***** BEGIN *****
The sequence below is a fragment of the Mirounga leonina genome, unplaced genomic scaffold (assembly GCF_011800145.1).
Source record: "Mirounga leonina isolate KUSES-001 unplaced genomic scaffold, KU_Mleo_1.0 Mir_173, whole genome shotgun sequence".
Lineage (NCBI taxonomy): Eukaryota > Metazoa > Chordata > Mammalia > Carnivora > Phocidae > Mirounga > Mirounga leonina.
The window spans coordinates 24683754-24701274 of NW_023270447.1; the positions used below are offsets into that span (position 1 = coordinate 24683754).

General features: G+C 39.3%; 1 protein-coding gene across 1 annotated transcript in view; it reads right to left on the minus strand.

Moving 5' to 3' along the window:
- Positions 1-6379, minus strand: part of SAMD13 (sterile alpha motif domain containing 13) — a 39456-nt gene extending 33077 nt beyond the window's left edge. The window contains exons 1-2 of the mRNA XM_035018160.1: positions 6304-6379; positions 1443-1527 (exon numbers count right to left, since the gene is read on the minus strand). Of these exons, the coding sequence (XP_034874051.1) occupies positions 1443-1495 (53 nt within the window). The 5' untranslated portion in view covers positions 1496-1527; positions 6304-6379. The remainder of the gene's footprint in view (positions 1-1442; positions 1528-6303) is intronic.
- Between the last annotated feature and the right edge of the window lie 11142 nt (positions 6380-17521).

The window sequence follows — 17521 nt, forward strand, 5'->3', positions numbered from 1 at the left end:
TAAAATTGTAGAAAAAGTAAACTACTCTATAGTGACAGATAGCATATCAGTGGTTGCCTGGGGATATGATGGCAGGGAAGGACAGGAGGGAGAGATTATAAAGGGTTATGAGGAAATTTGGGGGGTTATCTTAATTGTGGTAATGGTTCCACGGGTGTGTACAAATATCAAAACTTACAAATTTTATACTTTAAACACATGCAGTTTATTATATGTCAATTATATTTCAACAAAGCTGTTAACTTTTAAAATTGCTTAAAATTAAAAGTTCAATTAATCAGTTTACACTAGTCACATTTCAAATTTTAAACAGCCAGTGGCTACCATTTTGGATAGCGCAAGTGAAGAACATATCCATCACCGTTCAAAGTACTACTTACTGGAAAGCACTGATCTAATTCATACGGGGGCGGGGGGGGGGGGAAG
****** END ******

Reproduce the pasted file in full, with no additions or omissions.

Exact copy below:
The sequence below is a fragment of the Mirounga leonina genome, unplaced genomic scaffold (assembly GCF_011800145.1).
Source record: "Mirounga leonina isolate KUSES-001 unplaced genomic scaffold, KU_Mleo_1.0 Mir_173, whole genome shotgun sequence".
Lineage (NCBI taxonomy): Eukaryota > Metazoa > Chordata > Mammalia > Carnivora > Phocidae > Mirounga > Mirounga leonina.
The window spans coordinates 24683754-24701274 of NW_023270447.1; the positions used below are offsets into that span (position 1 = coordinate 24683754).

General features: G+C 39.3%; 1 protein-coding gene across 1 annotated transcript in view; it reads right to left on the minus strand.

Moving 5' to 3' along the window:
- Positions 1-6379, minus strand: part of SAMD13 (sterile alpha motif domain containing 13) — a 39456-nt gene extending 33077 nt beyond the window's left edge. The window contains exons 1-2 of the mRNA XM_035018160.1: positions 6304-6379; positions 1443-1527 (exon numbers count right to left, since the gene is read on the minus strand). Of these exons, the coding sequence (XP_034874051.1) occupies positions 1443-1495 (53 nt within the window). The 5' untranslated portion in view covers positions 1496-1527; positions 6304-6379. The remainder of the gene's footprint in view (positions 1-1442; positions 1528-6303) is intronic.
- Between the last annotated feature and the right edge of the window lie 11142 nt (positions 6380-17521).

The window sequence follows — 17521 nt, forward strand, 5'->3', positions numbered from 1 at the left end:
TAAAATTGTAGAAAAAGTAAACTACTCTATAGTGACAGATAGCATATCAGTGGTTGCCTGGGGATATGATGGCAGGGAAGGACAGGAGGGAGAGATTATAAAGGGTTATGAGGAAATTTGGGGGGTTATCTTAATTGTGGTAATGGTTCCACGGGTGTGTACAAATATCAAAACTTACAAATTTTATACTTTAAACACATGCAGTTTATTATATGTCAATTATATTTCAACAAAGCTGTTAACTTTTAAAATTGCTTAAAATTAAAAGTTCAATTAATCAGTTTACACTAGTCACATTTCAAATTTTAAACAGCCAGTGGCTACCATTTTGGATAGCGCAAGTGAAGAACATATCCATCACCGTTCAAAGTACTACTTACTGGAAAGCACTGATCTAATTCATACGGGGGCGGGGGGGGGGGGAAG